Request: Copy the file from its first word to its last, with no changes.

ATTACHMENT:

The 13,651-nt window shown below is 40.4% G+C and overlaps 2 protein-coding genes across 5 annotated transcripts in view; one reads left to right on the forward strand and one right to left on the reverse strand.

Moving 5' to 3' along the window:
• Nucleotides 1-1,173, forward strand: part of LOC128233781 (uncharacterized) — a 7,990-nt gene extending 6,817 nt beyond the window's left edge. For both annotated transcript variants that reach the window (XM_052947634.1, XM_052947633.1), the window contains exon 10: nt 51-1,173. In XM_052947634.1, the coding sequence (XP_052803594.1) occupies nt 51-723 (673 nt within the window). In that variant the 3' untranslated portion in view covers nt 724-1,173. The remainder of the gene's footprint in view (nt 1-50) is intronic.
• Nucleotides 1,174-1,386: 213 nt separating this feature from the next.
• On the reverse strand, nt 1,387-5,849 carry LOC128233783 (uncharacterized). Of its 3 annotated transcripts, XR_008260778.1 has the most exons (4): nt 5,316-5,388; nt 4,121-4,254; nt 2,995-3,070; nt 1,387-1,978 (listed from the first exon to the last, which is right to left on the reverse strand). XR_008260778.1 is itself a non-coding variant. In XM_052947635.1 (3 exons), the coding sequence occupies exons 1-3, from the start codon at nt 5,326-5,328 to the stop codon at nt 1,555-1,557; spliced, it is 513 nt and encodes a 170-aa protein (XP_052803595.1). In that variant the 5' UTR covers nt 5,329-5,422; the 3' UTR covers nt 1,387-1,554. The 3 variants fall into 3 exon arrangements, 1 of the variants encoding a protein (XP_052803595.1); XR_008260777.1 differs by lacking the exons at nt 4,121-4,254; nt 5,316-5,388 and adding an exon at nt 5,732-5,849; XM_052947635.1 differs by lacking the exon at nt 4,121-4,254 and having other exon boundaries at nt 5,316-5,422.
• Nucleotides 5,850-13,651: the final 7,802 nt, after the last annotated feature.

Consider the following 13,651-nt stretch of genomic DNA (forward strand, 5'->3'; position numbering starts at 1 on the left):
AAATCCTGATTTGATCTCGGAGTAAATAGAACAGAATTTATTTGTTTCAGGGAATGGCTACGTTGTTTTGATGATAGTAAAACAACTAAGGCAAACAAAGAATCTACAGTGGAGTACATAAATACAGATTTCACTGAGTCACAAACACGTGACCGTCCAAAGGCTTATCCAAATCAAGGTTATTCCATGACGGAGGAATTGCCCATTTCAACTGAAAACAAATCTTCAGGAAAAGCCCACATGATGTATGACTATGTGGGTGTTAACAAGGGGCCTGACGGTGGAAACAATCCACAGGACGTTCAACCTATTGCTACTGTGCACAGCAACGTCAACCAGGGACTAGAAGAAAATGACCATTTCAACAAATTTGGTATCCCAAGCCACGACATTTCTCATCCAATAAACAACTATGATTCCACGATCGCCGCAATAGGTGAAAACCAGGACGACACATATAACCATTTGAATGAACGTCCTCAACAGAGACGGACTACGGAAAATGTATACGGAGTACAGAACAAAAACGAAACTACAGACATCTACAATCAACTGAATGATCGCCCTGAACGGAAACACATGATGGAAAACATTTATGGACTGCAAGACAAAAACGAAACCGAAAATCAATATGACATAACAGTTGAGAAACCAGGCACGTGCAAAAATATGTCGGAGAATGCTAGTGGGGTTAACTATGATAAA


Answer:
The 13,651-nt window shown below is 40.4% G+C and overlaps 2 protein-coding genes across 5 annotated transcripts in view; one reads left to right on the forward strand and one right to left on the reverse strand.

Moving 5' to 3' along the window:
• Nucleotides 1-1,173, forward strand: part of LOC128233781 (uncharacterized) — a 7,990-nt gene extending 6,817 nt beyond the window's left edge. For both annotated transcript variants that reach the window (XM_052947634.1, XM_052947633.1), the window contains exon 10: nt 51-1,173. In XM_052947634.1, the coding sequence (XP_052803594.1) occupies nt 51-723 (673 nt within the window). In that variant the 3' untranslated portion in view covers nt 724-1,173. The remainder of the gene's footprint in view (nt 1-50) is intronic.
• Nucleotides 1,174-1,386: 213 nt separating this feature from the next.
• On the reverse strand, nt 1,387-5,849 carry LOC128233783 (uncharacterized). Of its 3 annotated transcripts, XR_008260778.1 has the most exons (4): nt 5,316-5,388; nt 4,121-4,254; nt 2,995-3,070; nt 1,387-1,978 (listed from the first exon to the last, which is right to left on the reverse strand). XR_008260778.1 is itself a non-coding variant. In XM_052947635.1 (3 exons), the coding sequence occupies exons 1-3, from the start codon at nt 5,326-5,328 to the stop codon at nt 1,555-1,557; spliced, it is 513 nt and encodes a 170-aa protein (XP_052803595.1). In that variant the 5' UTR covers nt 5,329-5,422; the 3' UTR covers nt 1,387-1,554. The 3 variants fall into 3 exon arrangements, 1 of the variants encoding a protein (XP_052803595.1); XR_008260777.1 differs by lacking the exons at nt 4,121-4,254; nt 5,316-5,388 and adding an exon at nt 5,732-5,849; XM_052947635.1 differs by lacking the exon at nt 4,121-4,254 and having other exon boundaries at nt 5,316-5,422.
• Nucleotides 5,850-13,651: the final 7,802 nt, after the last annotated feature.

Consider the following 13,651-nt stretch of genomic DNA (forward strand, 5'->3'; position numbering starts at 1 on the left):
AAATCCTGATTTGATCTCGGAGTAAATAGAACAGAATTTATTTGTTTCAGGGAATGGCTACGTTGTTTTGATGATAGTAAAACAACTAAGGCAAACAAAGAATCTACAGTGGAGTACATAAATACAGATTTCACTGAGTCACAAACACGTGACCGTCCAAAGGCTTATCCAAATCAAGGTTATTCCATGACGGAGGAATTGCCCATTTCAACTGAAAACAAATCTTCAGGAAAAGCCCACATGATGTATGACTATGTGGGTGTTAACAAGGGGCCTGACGGTGGAAACAATCCACAGGACGTTCAACCTATTGCTACTGTGCACAGCAACGTCAACCAGGGACTAGAAGAAAATGACCATTTCAACAAATTTGGTATCCCAAGCCACGACATTTCTCATCCAATAAACAACTATGATTCCACGATCGCCGCAATAGGTGAAAACCAGGACGACACATATAACCATTTGAATGAACGTCCTCAACAGAGACGGACTACGGAAAATGTATACGGAGTACAGAACAAAAACGAAACTACAGACATCTACAATCAACTGAATGATCGCCCTGAACGGAAACACATGATGGAAAACATTTATGGACTGCAAGACAAAAACGAAACCGAAAATCAATATGACATAACAGTTGAGAAACCAGGCACGTGCAAAAATATGTCGGAGAATGCTAGTGGGGTTAACTATGATAAA